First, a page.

Tuesday, September 06, 2011

Review of documentary "PLANEAT: Nothing changes the planet as much as the way we eat"


Carnivores, take heed! The film "PLANEAT" might convince even the most passionate meat-enthusiasts to lay off the stuff. This DVD makes a strong case that our love affair with meat and dairy is ravaging both our planet and our bodies. The filmmakers used extensive interviews with highly credible health and environmental experts (interspersed with cool vegan-cooking scenes) to illuminate the damages inflicted by the livestock sector and our own misguided food choices. Having co-authored a book on the same subject myself, I appreciated the filmmakers' skill in cramming a lot of convincing info into a very watchable film."

Breeding sow on a small N.C. farm. Photo: Sally Kneidel

The film's strength
The strength of the movie, for me, is the breadth of its coverage in addressing different angles of the meat-consumption issue. My husband Ken teaches biology/ecology and is always on the lookout for new tools to use in class to make the point that the livestock industry has a huge environmental and climate impact. The United States is the world's worst offender - we eat much more meat per capita than any other country. And as PLANEAT will tell you, eliminating animal products from your diet will prevent more greenhouse gas emissions than switching to the most fuel-efficient car on the market.

  Dairy cow on a milking machine. Photo: Sally Kneidel

Great teaching tool
This film will be a useful teaching tool for progressive educators, to replace John Robbins' excellent 1991 film "Diet for a New America" - which is aging (although still accurate). PLANEAT is obviously current and features a number of young, pierced, tattooed chefs in the cooking segments. The two films overlap, in that both feature the research of Dr. Colin Campbell, a researcher from Cornell who conducted a landmark study relating disease frequencies to the consumption of animal products. In this study, menus of meat and dairy were implicated big-time as culprits in not only vascular and heart disease, but also numerous cancers. The research is reported in the 1990 publication "Diet, Lifestyle, and Mortality in China: a study of the characteristics of 65 Chinese counties" by Colin Campbell, Richard Peto from Oxford University, and two Chinese scientists. The work is also summarized in the 2005 book The China Study by Colin Campbell and his son Thomas Campbell.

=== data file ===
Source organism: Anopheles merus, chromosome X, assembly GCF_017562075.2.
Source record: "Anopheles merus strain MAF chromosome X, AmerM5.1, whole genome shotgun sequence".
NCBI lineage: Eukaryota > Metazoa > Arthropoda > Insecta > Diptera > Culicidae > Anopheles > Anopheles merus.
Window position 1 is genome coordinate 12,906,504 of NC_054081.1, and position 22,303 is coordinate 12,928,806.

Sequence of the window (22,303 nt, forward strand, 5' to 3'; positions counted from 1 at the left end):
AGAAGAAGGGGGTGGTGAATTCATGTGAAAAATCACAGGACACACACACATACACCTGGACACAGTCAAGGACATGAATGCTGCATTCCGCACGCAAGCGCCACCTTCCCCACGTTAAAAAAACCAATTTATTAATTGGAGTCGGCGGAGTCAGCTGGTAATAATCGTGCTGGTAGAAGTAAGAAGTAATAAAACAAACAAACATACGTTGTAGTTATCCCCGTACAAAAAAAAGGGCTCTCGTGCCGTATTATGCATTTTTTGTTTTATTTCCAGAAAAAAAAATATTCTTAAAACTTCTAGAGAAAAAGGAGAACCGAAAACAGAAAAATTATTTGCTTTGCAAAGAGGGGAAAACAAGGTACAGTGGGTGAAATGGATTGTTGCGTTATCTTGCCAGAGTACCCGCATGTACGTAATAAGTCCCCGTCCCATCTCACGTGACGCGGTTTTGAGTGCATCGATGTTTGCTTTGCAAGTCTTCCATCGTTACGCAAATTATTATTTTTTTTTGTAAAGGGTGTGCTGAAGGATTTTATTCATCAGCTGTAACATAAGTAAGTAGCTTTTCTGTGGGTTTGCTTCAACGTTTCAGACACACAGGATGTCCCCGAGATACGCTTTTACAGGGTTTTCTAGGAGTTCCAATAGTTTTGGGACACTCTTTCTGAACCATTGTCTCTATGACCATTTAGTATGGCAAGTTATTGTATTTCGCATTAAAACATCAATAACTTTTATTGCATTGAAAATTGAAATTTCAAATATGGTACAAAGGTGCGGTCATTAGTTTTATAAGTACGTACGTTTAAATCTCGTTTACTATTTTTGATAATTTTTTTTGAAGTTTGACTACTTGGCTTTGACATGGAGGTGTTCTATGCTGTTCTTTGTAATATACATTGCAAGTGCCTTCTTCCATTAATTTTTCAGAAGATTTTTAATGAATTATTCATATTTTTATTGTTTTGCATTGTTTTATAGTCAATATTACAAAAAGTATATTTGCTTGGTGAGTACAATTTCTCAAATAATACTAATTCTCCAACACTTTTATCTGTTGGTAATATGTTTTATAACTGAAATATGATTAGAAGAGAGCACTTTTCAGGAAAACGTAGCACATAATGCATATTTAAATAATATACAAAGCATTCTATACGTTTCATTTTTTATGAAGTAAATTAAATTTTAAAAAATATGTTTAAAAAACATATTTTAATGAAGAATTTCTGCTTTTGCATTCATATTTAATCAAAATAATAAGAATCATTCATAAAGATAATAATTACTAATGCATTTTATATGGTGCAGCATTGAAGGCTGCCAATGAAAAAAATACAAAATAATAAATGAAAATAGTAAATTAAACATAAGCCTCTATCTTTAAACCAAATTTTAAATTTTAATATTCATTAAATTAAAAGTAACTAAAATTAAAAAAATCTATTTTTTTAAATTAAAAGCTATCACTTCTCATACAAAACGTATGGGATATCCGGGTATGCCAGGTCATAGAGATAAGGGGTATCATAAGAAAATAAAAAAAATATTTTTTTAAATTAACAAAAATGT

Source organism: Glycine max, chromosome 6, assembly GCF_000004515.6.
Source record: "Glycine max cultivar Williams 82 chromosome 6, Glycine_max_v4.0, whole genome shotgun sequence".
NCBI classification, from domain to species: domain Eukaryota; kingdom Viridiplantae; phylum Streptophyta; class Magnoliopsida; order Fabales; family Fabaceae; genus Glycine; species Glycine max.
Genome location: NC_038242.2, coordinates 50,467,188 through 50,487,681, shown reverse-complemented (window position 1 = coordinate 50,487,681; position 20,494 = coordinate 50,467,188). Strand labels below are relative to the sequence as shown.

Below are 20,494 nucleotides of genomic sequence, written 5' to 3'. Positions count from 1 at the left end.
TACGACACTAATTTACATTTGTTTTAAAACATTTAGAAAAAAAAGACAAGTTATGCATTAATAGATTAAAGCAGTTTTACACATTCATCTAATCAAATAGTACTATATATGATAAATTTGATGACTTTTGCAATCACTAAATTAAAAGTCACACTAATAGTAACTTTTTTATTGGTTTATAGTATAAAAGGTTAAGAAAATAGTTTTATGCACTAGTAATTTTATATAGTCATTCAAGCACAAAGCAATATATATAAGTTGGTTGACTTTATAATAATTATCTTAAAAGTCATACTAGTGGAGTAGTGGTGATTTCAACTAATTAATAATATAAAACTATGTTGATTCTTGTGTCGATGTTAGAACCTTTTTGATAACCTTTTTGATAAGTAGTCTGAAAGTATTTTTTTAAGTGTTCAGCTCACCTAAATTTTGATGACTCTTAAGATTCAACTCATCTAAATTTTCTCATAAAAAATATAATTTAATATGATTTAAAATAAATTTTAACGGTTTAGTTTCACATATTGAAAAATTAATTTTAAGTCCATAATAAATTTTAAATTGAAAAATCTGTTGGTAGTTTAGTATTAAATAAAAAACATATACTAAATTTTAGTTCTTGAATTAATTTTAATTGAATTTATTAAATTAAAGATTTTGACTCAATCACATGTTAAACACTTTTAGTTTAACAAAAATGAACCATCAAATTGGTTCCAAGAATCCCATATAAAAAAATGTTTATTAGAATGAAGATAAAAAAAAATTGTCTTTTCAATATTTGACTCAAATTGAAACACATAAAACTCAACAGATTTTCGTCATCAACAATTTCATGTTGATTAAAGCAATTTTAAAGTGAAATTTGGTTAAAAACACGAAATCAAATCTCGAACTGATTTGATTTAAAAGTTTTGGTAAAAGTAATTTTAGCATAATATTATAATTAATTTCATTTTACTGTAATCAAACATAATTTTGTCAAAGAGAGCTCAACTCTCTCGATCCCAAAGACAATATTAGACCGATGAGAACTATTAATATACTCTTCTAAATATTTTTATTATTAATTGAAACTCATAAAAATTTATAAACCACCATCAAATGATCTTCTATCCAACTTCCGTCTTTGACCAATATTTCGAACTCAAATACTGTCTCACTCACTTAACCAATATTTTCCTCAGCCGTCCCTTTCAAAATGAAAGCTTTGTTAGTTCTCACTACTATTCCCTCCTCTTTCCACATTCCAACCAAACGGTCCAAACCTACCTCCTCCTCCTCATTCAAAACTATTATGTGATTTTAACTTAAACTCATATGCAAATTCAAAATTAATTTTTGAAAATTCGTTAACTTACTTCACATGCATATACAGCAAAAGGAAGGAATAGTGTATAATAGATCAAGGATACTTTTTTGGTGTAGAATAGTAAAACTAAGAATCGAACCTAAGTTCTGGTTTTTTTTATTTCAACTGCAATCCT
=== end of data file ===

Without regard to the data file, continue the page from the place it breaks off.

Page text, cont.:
"The China Study" by Thomas and Colin Campbell

Singer on ethical issues
PLANEAT includes interviews with Peter Singer, famed author and ethicist at Princeton University. In the film, Singer gives voice to moral concerns regarding animal abuses on factory farms. He also points out ethical concerns in our contributing to rising sea-levels that will drown farmers in developing nations - sea-levels that are rising as a result of livestock-related greenhouse gases.

I applaud PLANEAT not only for its broad scope, but particularly for its very detailed review of health effects. I learned a few things I didn't know, even after years of reading and reporting in my own books and blogs.

  Shed of Tyson breeder chickens. Photo: Sally Kneidel

Coulda, shoulda included...
For me, though, the scariest down-side to meat-eating is its destructive effects on the rapidly declining welfare of our green planet. PLANEAT did address some environmental repercussions of livestock, but could have done so more stringently. For example, the film omitted the most significant eco-research I know of: "Livestock and Climate Change" by Richard Goodland and Jeff Anhang, environmental specialists with the World Bank Group. After a meticulous analysis, Anhang and Goodland reported that the livestock sector is responsible for 51% of greenhouse gas emissions! In other words, our eating of animal products is the primary cause of global warming! Surely their meticulous and widely-cited analysis is worth a mention.

"Livestock and Climate Change" gained notice in WorldWatch magazine

The film also didn't address depletion of marine fishes by overharvesting - a topic certainly pertinent to a film on the consumption of animal products. I would've liked to see a word, too, about the massive amount of water required to raise food for livestock, a growing concern as global water shortages escalate.

All filmmakers are limited by viewing time, and the thorough coverage of disease and reversal of disease by meatless diets perhaps merited these omissions - that's all a matter of personal perspective.

I recommend the film
Overall, I highly recommend PLANEAT as an important educational tool for teachers at any level, for parents and families, for environmental clubs or medical organizations, and for the enlightenment of any individual who cares about health, longevity, and solutions for our ailing planet.

Sow in farrowing crate on N.C. factory farm. Photo: Sally Kneidel

How to see PLANEAT
PLANEAT will be released for home, educational, community, and theatrical use in October 2011 from Bullfrog Films. For more details about that, please contact Stephanie at stephanie@bullfrogfilms.com or (610) 779-8226. Meanwhile, you can watch the film right now on the PLANEAT website.

Raising small numbers of pastured animals still generates GG, but less water pollution than factory farms. Photo: Sally Kneidel
Keywords: PLANEAT, vegan documentary, Colin Campbell, Peter Singer, The China Study, vegan health, greenhouse gases and livestock, global warming and livestock, Sally Kneidel, review, documentary

1 comment:

Heather Clisby said...

Couldn't find any contact info so this will have to do, I guess. We are featuring a snippet of this post on BlogHer.com's Green Section: